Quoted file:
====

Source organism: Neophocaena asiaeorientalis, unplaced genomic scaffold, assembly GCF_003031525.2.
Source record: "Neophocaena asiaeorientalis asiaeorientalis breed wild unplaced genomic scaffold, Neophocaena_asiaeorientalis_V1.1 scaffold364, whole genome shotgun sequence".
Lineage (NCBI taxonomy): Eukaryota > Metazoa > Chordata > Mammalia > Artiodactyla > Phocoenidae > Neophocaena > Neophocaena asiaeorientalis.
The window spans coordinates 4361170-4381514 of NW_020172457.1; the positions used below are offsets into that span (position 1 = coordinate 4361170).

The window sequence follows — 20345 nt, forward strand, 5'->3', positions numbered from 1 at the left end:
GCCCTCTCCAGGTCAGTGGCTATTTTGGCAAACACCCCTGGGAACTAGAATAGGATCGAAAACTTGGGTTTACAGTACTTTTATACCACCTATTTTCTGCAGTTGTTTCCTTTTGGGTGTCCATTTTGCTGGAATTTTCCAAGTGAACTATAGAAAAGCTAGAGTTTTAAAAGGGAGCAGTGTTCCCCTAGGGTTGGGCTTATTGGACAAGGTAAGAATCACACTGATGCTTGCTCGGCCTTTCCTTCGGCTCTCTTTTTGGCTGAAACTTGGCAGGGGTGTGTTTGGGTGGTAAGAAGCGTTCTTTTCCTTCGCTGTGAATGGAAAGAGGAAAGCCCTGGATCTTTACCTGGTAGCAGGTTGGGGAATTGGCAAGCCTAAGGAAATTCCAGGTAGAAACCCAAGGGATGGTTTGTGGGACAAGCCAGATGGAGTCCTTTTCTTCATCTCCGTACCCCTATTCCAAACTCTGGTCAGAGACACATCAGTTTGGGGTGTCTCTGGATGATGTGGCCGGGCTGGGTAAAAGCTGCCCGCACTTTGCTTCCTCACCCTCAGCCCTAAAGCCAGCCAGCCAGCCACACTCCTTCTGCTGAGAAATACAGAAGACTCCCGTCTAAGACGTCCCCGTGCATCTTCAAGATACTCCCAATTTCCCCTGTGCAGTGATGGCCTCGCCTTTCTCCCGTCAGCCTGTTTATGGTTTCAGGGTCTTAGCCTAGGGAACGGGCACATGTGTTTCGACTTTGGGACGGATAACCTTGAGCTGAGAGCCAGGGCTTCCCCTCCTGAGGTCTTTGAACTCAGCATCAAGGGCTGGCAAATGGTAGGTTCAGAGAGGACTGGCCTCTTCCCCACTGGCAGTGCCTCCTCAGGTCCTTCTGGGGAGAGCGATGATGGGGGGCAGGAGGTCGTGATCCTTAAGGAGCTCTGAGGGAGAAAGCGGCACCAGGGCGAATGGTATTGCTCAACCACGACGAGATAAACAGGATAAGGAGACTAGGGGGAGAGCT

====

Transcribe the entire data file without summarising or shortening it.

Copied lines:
Source organism: Neophocaena asiaeorientalis, unplaced genomic scaffold, assembly GCF_003031525.2.
Source record: "Neophocaena asiaeorientalis asiaeorientalis breed wild unplaced genomic scaffold, Neophocaena_asiaeorientalis_V1.1 scaffold364, whole genome shotgun sequence".
Lineage (NCBI taxonomy): Eukaryota > Metazoa > Chordata > Mammalia > Artiodactyla > Phocoenidae > Neophocaena > Neophocaena asiaeorientalis.
The window spans coordinates 4361170-4381514 of NW_020172457.1; the positions used below are offsets into that span (position 1 = coordinate 4361170).

The window sequence follows — 20345 nt, forward strand, 5'->3', positions numbered from 1 at the left end:
GCCCTCTCCAGGTCAGTGGCTATTTTGGCAAACACCCCTGGGAACTAGAATAGGATCGAAAACTTGGGTTTACAGTACTTTTATACCACCTATTTTCTGCAGTTGTTTCCTTTTGGGTGTCCATTTTGCTGGAATTTTCCAAGTGAACTATAGAAAAGCTAGAGTTTTAAAAGGGAGCAGTGTTCCCCTAGGGTTGGGCTTATTGGACAAGGTAAGAATCACACTGATGCTTGCTCGGCCTTTCCTTCGGCTCTCTTTTTGGCTGAAACTTGGCAGGGGTGTGTTTGGGTGGTAAGAAGCGTTCTTTTCCTTCGCTGTGAATGGAAAGAGGAAAGCCCTGGATCTTTACCTGGTAGCAGGTTGGGGAATTGGCAAGCCTAAGGAAATTCCAGGTAGAAACCCAAGGGATGGTTTGTGGGACAAGCCAGATGGAGTCCTTTTCTTCATCTCCGTACCCCTATTCCAAACTCTGGTCAGAGACACATCAGTTTGGGGTGTCTCTGGATGATGTGGCCGGGCTGGGTAAAAGCTGCCCGCACTTTGCTTCCTCACCCTCAGCCCTAAAGCCAGCCAGCCAGCCACACTCCTTCTGCTGAGAAATACAGAAGACTCCCGTCTAAGACGTCCCCGTGCATCTTCAAGATACTCCCAATTTCCCCTGTGCAGTGATGGCCTCGCCTTTCTCCCGTCAGCCTGTTTATGGTTTCAGGGTCTTAGCCTAGGGAACGGGCACATGTGTTTCGACTTTGGGACGGATAACCTTGAGCTGAGAGCCAGGGCTTCCCCTCCTGAGGTCTTTGAACTCAGCATCAAGGGCTGGCAAATGGTAGGTTCAGAGAGGACTGGCCTCTTCCCCACTGGCAGTGCCTCCTCAGGTCCTTCTGGGGAGAGCGATGATGGGGGGCAGGAGGTCGTGATCCTTAAGGAGCTCTGAGGGAGAAAGCGGCACCAGGGCGAATGGTATTGCTCAACCACGACGAGATAAACAGGATAAGGAGACTAGGGGGAGAGCT